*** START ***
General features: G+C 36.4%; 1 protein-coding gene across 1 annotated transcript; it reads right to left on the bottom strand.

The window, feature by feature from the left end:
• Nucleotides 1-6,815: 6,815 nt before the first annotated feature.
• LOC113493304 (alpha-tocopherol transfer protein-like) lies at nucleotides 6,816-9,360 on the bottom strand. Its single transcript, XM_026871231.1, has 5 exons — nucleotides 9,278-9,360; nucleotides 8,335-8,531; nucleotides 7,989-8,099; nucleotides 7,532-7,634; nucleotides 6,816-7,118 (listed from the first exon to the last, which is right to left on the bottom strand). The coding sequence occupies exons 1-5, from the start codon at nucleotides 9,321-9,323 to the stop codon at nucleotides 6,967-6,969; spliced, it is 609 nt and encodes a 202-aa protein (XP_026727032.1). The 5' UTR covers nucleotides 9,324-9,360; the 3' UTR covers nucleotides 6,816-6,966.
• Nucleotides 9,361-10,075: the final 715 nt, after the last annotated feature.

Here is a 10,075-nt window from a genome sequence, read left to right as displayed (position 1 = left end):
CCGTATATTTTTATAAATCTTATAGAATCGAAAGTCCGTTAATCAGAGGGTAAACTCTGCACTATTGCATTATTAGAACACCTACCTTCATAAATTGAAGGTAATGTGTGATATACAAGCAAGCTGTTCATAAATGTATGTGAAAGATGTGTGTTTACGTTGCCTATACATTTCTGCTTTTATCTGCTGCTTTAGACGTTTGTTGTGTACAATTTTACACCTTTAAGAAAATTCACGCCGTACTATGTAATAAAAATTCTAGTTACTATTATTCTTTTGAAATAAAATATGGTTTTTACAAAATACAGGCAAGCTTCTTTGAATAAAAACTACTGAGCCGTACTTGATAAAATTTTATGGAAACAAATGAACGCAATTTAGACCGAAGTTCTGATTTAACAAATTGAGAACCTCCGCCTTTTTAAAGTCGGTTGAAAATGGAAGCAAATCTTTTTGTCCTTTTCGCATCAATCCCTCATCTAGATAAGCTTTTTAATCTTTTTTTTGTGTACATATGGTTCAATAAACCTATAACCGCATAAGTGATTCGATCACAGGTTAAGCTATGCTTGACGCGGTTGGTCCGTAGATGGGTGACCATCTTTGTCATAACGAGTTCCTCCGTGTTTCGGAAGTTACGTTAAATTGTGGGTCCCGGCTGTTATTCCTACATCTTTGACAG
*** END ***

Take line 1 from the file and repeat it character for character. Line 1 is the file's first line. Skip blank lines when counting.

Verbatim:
General features: G+C 36.4%; 1 protein-coding gene across 1 annotated transcript; it reads right to left on the bottom strand.